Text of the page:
I'm also a big advocate for people being vocal about their rights in the workplace. I don't know where you live but I'm sure there are SOME laws about how long you can work without a food break. In my country the law says you must have an opportunity to eat after five hours of work- either thirty minutes unpaid in which you don't work, or be allowed to eat while still performing your job and still getting paid. In England "adult workers are entitled to eleven hours consecutive rest per day, and a minimum 20 minute rest break if their working day is longer than six hours. Adolescent workers are entitled to 12 hours consecutive rest per day, and a minimum 30 minute rest break if they work for longer than four and a half hours". After you've worked with your employer to get the eating time you deserve, start scheduling your other meals so that they work with your schedule. Make sure you're eating healthy foods with lots of protein, fiber and produce so that you stay full longer. Start thinking in terms of volume- one tablespoon of olive oil has 100 calories, while fourteen cups of raw spinach also have 100 calories. Which one will keep you feeling full longer? You know the answer.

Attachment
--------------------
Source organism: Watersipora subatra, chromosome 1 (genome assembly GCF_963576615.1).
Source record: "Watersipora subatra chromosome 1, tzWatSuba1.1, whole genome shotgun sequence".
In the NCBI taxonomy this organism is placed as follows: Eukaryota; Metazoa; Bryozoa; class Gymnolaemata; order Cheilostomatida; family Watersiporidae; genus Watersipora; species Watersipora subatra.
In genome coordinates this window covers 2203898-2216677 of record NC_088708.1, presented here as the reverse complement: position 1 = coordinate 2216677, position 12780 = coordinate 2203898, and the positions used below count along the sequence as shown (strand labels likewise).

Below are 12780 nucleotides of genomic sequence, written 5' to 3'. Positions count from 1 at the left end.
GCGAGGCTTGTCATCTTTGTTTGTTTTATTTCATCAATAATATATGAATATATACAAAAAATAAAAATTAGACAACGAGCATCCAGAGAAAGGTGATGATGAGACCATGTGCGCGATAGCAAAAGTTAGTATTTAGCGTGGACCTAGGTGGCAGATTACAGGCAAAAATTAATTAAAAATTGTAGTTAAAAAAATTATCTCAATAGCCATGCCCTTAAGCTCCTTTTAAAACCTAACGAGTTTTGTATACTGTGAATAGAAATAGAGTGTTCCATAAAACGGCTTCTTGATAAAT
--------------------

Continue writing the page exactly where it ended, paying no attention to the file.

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Fitness Minutes: (34,730)
22,809 11/25/12 5:05 A
When you are working, apart from snacks, protein shakes and nuts, fruit, have you taken other stuff? I find when I go out for the day, making a sandwich or two with things like quality high fibre whole-grain bread, a little meat (not processed), Cottage Cheese, tomato etc. to be more filling than just relying on the other stuff, which is great for a snack. When you are on the go all the time it is a real energy burner (been there, done that!) I have found that at times like that i needed extra calories to get me through. To me the clue is in the coming home and gorging yourself on whatever you can find! Also, I would suggest that you use the Nutrition Tracker because that will help identify where your problem area is. Ensure that you are eating a healthy balance and quantity of calories throughout the day.